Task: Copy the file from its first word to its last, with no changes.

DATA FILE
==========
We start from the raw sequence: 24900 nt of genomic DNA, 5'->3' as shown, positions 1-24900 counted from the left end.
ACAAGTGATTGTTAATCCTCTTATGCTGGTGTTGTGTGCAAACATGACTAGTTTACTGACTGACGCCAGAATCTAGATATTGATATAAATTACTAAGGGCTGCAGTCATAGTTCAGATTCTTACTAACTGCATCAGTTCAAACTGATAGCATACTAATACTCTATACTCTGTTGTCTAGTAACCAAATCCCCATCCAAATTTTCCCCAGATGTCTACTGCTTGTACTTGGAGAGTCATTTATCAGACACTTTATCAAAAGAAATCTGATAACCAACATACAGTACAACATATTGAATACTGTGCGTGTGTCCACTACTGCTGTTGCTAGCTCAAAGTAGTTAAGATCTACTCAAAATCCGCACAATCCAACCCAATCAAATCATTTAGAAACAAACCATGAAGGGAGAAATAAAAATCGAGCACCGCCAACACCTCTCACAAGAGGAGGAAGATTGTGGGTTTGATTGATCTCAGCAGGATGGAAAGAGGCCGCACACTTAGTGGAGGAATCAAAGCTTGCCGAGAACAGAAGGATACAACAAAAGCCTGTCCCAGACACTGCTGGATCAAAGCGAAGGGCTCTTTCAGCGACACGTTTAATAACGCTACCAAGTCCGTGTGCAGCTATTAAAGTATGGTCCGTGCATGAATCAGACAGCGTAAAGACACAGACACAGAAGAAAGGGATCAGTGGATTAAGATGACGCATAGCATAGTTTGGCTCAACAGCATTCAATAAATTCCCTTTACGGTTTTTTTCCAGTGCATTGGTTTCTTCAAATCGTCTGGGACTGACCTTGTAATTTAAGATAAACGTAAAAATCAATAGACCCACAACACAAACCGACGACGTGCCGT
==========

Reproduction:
We start from the raw sequence: 24900 nt of genomic DNA, 5'->3' as shown, positions 1-24900 counted from the left end.
ACAAGTGATTGTTAATCCTCTTATGCTGGTGTTGTGTGCAAACATGACTAGTTTACTGACTGACGCCAGAATCTAGATATTGATATAAATTACTAAGGGCTGCAGTCATAGTTCAGATTCTTACTAACTGCATCAGTTCAAACTGATAGCATACTAATACTCTATACTCTGTTGTCTAGTAACCAAATCCCCATCCAAATTTTCCCCAGATGTCTACTGCTTGTACTTGGAGAGTCATTTATCAGACACTTTATCAAAAGAAATCTGATAACCAACATACAGTACAACATATTGAATACTGTGCGTGTGTCCACTACTGCTGTTGCTAGCTCAAAGTAGTTAAGATCTACTCAAAATCCGCACAATCCAACCCAATCAAATCATTTAGAAACAAACCATGAAGGGAGAAATAAAAATCGAGCACCGCCAACACCTCTCACAAGAGGAGGAAGATTGTGGGTTTGATTGATCTCAGCAGGATGGAAAGAGGCCGCACACTTAGTGGAGGAATCAAAGCTTGCCGAGAACAGAAGGATACAACAAAAGCCTGTCCCAGACACTGCTGGATCAAAGCGAAGGGCTCTTTCAGCGACACGTTTAATAACGCTACCAAGTCCGTGTGCAGCTATTAAAGTATGGTCCGTGCATGAATCAGACAGCGTAAAGACACAGACACAGAAGAAAGGGATCAGTGGATTAAGATGACGCATAGCATAGTTTGGCTCAACAGCATTCAATAAATTCCCTTTACGGTTTTTTTCCAGTGCATTGGTTTCTTCAAATCGTCTGGGACTGACCTTGTAATTTAAGATAAACGTAAAAATCAATAGACCCACAACACAAACCGACGACGTGCCGT